Greggs illustrates the value of authenticity with its drone stunt IRL

Greggs illustrates the value of authenticity with its drone stunt IRL

Drones are a bit of a pet hate of mine.

Along with those 3D digital corner billboards, drone shows feel to me like nothing more than a grotesquely expensive muscle flex.  Unfortunately, they also tend to come at the expense of anything resembling a creative idea.

Drone displays and 3D billboards are restrictive mediums that feel more like end destinations for creatives to try and retrofit ideas into rather than creative starting points.

As I said, I hate drones. So, naturally, I love Gregg’s new festive drone show announcement.

Why am I writing about Gregg’s festive bake drone show announcement?

Well, in this case, it’s more about the brand in question and the reason they’re doing it. 

Gregg’s are a brand firmly on my client wish list.

I feel like it's completely comfortable with who and what it is. It's a no-frills, affordable and convenient high-street bakery chain.

And it acts accordingly, in a way that’s endearingly self-deprecating and often pokes fun at popular cultural trends. Its marketing strategy over the years appears to be to spoof or hijack exactly the sort of behaviour that brands that take itself much more seriously indulge in. And it works.

It's previously promoted its new vegan sausage roll (VSR) in the style of an Apple iPhone launch (using the same distinctive angles and lighting in its promos and supplying samples in bespoke, Apple-product-style boxes).

It has reversed the sign on its store opposite Fenwick’s so that it can cheekily appear as part of its festive window display (through unavoidable reflections).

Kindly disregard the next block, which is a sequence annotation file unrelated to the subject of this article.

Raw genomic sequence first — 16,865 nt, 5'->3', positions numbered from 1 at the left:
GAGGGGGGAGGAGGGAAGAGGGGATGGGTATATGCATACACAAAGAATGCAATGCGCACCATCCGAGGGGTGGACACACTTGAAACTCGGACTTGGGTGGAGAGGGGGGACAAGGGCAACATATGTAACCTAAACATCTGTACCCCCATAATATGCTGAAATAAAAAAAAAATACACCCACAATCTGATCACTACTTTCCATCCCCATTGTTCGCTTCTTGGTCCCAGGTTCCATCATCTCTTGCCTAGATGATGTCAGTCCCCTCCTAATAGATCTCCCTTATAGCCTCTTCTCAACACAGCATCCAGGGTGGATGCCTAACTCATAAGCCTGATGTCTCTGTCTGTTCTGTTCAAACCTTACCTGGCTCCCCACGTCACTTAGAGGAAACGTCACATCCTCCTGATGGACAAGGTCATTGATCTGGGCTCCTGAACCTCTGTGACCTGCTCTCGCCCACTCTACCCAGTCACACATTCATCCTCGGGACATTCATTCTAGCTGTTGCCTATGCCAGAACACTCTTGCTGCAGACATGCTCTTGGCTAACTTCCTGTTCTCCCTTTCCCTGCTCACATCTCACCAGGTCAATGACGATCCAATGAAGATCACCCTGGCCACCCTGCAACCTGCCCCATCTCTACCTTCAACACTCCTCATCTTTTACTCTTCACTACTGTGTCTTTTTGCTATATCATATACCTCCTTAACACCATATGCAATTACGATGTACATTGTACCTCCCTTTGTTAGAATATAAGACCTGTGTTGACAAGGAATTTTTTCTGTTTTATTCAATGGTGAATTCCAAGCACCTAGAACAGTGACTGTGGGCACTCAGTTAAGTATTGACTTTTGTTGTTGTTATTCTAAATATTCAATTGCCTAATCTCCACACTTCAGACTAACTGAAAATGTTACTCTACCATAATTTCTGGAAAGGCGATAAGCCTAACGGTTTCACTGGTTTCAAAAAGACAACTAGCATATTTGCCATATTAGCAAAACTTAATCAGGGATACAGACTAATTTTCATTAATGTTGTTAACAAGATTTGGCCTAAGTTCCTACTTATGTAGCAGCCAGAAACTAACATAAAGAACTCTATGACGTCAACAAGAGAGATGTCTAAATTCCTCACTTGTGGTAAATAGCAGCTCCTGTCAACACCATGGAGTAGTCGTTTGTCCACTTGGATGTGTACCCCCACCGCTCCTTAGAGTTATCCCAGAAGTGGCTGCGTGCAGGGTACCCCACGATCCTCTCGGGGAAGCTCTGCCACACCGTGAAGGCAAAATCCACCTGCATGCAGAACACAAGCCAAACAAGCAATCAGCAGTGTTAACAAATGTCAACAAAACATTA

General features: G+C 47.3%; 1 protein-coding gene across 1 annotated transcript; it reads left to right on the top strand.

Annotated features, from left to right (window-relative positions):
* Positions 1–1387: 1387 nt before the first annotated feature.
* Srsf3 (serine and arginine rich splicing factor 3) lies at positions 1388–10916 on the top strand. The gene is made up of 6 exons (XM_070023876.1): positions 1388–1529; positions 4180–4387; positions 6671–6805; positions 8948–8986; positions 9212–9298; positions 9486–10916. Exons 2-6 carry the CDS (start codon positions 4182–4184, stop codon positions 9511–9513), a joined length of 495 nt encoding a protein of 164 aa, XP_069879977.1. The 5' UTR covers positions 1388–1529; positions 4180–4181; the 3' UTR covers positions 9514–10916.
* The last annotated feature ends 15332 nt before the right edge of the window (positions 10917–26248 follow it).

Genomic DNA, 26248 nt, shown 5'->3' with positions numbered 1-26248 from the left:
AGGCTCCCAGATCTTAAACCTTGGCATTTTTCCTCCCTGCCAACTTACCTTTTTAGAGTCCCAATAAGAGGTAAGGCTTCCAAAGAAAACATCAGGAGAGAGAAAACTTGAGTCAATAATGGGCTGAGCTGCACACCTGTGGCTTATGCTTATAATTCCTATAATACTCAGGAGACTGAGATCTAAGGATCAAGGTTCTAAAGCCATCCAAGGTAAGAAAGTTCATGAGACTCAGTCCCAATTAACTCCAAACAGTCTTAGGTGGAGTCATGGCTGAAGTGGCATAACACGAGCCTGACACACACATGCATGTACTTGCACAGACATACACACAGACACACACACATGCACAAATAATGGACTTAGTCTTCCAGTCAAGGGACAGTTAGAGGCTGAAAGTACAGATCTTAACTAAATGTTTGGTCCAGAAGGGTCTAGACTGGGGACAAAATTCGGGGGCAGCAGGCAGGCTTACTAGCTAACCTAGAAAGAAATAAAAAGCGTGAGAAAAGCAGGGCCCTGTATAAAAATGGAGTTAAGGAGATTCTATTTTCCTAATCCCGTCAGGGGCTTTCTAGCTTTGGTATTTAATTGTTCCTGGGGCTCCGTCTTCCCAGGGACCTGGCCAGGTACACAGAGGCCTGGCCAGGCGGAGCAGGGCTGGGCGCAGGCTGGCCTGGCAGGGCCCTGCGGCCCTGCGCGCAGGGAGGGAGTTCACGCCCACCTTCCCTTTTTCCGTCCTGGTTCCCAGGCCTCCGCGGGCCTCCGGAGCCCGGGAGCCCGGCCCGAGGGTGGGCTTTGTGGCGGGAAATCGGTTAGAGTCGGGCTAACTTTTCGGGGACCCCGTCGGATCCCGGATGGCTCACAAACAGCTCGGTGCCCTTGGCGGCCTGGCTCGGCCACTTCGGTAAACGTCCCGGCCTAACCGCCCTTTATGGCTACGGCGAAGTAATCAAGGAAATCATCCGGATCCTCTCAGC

And I believe that this drone show has been conceived in a similar vein.

The announcement itself concerns the return of a £1.95 seasonal pastry item.

So, this overly bombastic and somewhat preposterous drone display has been executed with tongue firmly in cheek.

This is emphasised by the lab technician narrative woven throughout the content. It’s all completely ridiculous and absurd. But that’s entirely the point.

As ever, Gregg’s are firmly in on the joke.

So, for once, I’m fully onboard.

Another reason to highlight this campaign is that the location for this extravagant display was above Gregg’s factory in Newcastle-upon-Tyne. Hardly the Southbank on New Year’s Eve. Therefore, amplifying captured content was clearly the end game here.

With that in mind, there’s also an argument for Gregg’s not having to do a drone display at all.

Fake experiential and OOH appear to be rapidly on the rise.

You can no longer take things at face value, and I inevitably had to question the authenticity of this stunt while I was viewing it. Thankfully, it seems to be nothing more sinister than content captured from a genuine event that actually took place in the real world!

The question is whether it would have made any difference to its impact if it had all been simply generated inside of a computer?

Of course, I’m going to say yes. I HAVE to say yes. My entire livelihood is at stake! However, it’s also what I genuinely believe.

Tell me you weren’t secretly crushed or felt duped when you realised that the L’Oreal road-lipstick stunt never happened. Or weren’t insulted at the very idea that North Face thought they could convince you they’d wrapped a giant version of its iconic coat around the Elizabeth Tower in Westminster!


In a world of ever-increasing fakes, I believe the value of authenticity will only increase, not diminish.

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